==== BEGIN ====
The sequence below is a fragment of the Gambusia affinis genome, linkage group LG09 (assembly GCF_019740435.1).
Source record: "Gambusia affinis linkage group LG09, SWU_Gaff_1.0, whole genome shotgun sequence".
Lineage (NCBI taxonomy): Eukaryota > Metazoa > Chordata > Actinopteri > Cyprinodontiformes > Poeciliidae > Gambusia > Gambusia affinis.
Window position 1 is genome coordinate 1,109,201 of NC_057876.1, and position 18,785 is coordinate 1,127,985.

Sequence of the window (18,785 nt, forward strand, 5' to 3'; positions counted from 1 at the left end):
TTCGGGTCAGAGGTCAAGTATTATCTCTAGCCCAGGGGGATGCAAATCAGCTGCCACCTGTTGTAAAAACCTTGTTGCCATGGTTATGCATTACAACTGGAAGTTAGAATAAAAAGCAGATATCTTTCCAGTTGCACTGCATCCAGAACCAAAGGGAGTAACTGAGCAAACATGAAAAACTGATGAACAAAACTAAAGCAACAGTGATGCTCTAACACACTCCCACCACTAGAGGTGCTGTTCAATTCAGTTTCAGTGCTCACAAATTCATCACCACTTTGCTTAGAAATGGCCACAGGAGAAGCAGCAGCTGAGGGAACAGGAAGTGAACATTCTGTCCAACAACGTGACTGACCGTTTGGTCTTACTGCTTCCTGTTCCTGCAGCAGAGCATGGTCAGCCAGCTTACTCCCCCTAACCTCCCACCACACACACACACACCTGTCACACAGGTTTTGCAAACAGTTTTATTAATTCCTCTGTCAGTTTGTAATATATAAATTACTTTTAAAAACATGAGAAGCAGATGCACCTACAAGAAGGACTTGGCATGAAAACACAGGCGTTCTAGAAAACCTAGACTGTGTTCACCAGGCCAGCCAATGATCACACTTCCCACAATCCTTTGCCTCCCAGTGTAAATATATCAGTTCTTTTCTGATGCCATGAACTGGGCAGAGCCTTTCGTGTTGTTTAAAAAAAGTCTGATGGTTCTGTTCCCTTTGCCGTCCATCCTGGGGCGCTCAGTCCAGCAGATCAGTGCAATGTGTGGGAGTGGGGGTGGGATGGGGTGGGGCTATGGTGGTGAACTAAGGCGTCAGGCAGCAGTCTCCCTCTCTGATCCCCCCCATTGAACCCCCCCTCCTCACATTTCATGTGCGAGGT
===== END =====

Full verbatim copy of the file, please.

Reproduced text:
The sequence below is a fragment of the Gambusia affinis genome, linkage group LG09 (assembly GCF_019740435.1).
Source record: "Gambusia affinis linkage group LG09, SWU_Gaff_1.0, whole genome shotgun sequence".
Lineage (NCBI taxonomy): Eukaryota > Metazoa > Chordata > Actinopteri > Cyprinodontiformes > Poeciliidae > Gambusia > Gambusia affinis.
Window position 1 is genome coordinate 1,109,201 of NC_057876.1, and position 18,785 is coordinate 1,127,985.

Sequence of the window (18,785 nt, forward strand, 5' to 3'; positions counted from 1 at the left end):
TTCGGGTCAGAGGTCAAGTATTATCTCTAGCCCAGGGGGATGCAAATCAGCTGCCACCTGTTGTAAAAACCTTGTTGCCATGGTTATGCATTACAACTGGAAGTTAGAATAAAAAGCAGATATCTTTCCAGTTGCACTGCATCCAGAACCAAAGGGAGTAACTGAGCAAACATGAAAAACTGATGAACAAAACTAAAGCAACAGTGATGCTCTAACACACTCCCACCACTAGAGGTGCTGTTCAATTCAGTTTCAGTGCTCACAAATTCATCACCACTTTGCTTAGAAATGGCCACAGGAGAAGCAGCAGCTGAGGGAACAGGAAGTGAACATTCTGTCCAACAACGTGACTGACCGTTTGGTCTTACTGCTTCCTGTTCCTGCAGCAGAGCATGGTCAGCCAGCTTACTCCCCCTAACCTCCCACCACACACACACACACCTGTCACACAGGTTTTGCAAACAGTTTTATTAATTCCTCTGTCAGTTTGTAATATATAAATTACTTTTAAAAACATGAGAAGCAGATGCACCTACAAGAAGGACTTGGCATGAAAACACAGGCGTTCTAGAAAACCTAGACTGTGTTCACCAGGCCAGCCAATGATCACACTTCCCACAATCCTTTGCCTCCCAGTGTAAATATATCAGTTCTTTTCTGATGCCATGAACTGGGCAGAGCCTTTCGTGTTGTTTAAAAAAAGTCTGATGGTTCTGTTCCCTTTGCCGTCCATCCTGGGGCGCTCAGTCCAGCAGATCAGTGCAATGTGTGGGAGTGGGGGTGGGATGGGGTGGGGCTATGGTGGTGAACTAAGGCGTCAGGCAGCAGTCTCCCTCTCTGATCCCCCCCATTGAACCCCCCCTCCTCACATTTCATGTGCGAGGT